Landscape photographer Mads Peter Iversen swears by his 24-105mm f/4 lenses. While many landscape shooters prefer ultra-wide angle lenses in the 14-24mm range, or will opt for a 24-70mm mid-range zoom, Iversen believes a 24-105 is the better choice. In the video above, he explains why.
The advice Iversen gives is focused primarily on landscape photography, but the overarching point applies to almost anybody: this lens is a jack of all trades. He argues that a 24-105mm lens offers a compositional versatility that more than makes up for the stop of light you sacrifice over the “holy trinity” f/2.8 zooms many photographers favor.
In the video, he focuses on the 24-105mm focal lengths available from Canon, Sigma and Sony; however, one point he fails to mention is that Nikon shooters have it even better, since Nikon makes a 24-120mm f/4 that goes even further than the 24-105mm focal range Iversen considers essential.
In all, he gives five reasons why he believes a 24-105mm f/4 lens is a must-own:
- It’s a jack of all trades – 24-105 is an incredibly versatile zoom range, making this a perfect “walk-around” lens in just about any situation.
- Less foreground, more background – Ultra-wide angle lenses can capture dramatic foregrounds, but they often sacrifice the background. The 24-105 is wide enough to include the foreground without making the background look tiny.
- It looks “real” – The ultra-wide angle lenses favored by many landscape photographers can distort scenes and make them look “unnatural” compared to human vision. Not an issue with a 24-105, which covers the “normal” 50mm focal length.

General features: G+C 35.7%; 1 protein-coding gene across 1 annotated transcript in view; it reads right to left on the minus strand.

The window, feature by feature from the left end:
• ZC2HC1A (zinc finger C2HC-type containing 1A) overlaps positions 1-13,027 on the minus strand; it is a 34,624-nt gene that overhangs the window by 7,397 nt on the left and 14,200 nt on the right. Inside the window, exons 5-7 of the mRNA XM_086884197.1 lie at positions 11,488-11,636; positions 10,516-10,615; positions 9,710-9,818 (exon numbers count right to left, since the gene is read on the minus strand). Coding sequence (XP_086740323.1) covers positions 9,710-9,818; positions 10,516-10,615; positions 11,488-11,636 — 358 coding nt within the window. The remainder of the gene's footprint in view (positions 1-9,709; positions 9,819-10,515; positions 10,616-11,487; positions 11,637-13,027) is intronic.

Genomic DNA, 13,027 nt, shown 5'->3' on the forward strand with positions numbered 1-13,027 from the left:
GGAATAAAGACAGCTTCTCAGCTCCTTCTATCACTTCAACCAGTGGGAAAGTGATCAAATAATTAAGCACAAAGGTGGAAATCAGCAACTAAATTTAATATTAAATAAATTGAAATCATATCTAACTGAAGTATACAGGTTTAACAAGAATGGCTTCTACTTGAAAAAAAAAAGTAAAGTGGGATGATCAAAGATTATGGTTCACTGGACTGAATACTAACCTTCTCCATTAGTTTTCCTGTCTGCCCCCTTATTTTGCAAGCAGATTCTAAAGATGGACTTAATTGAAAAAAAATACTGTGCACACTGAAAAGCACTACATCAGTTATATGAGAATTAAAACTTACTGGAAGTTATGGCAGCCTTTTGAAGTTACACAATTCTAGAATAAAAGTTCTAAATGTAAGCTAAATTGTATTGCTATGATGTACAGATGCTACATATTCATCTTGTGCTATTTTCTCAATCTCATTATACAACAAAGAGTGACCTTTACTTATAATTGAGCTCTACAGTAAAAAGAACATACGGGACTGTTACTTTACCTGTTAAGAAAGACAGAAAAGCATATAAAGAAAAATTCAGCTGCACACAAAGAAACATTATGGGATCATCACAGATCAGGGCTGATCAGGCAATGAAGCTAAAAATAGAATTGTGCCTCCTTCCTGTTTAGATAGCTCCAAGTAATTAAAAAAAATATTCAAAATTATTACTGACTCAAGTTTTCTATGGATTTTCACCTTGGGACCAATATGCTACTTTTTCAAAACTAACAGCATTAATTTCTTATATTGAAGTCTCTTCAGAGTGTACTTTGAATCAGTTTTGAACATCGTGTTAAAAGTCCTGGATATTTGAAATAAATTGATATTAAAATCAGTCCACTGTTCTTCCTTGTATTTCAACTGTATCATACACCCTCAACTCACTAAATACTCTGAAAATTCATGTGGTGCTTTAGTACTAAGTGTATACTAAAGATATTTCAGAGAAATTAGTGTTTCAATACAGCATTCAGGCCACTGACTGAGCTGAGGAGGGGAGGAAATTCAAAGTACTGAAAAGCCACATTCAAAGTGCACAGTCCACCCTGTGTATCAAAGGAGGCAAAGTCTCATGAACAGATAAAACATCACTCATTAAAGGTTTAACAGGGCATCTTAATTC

- You can still go wider than 24mm: For landscape photographers in particular, you can still get a wider perspective than 24mm without sacrificing quality by stitching together a panorama.
- Image stabilization – Most of the 24-105mm lenses out there are optically stabilized, which can be a life-saver when you’re forced to capture images hand-held.
Iversen ends the video by discussing the advantages of a 24-105 over the popular 24-70mm lenses that are out there. The obvious difference is the full stop of light you lose between an f/4 lens and the faster f/2.8 apertures available in the mid-range zooms, but for landscape photographers in particular, this is negligible since you’ll be shooting most of your photos at f/5.6 and above.
Taking it a step further, even portrait shooters can still get a reasonably shallow depth of field from f/4 when shooting all the way out at 105mm, as compared to the same frame shot at 70mm and f/2.8.
Of course, any lens choice ultimately comes down to your and what you need. The extra stop of light is actually indispensable for some types of photography (see: events and concerts). But for the majority of photographers out there, we tend to agree with Iversen: the 24-105mm lens is the better option.
The fact that these lenses tend to be cheaper than their 24-70mm and 14-24mm f/2.8 brethren is just a nice bonus.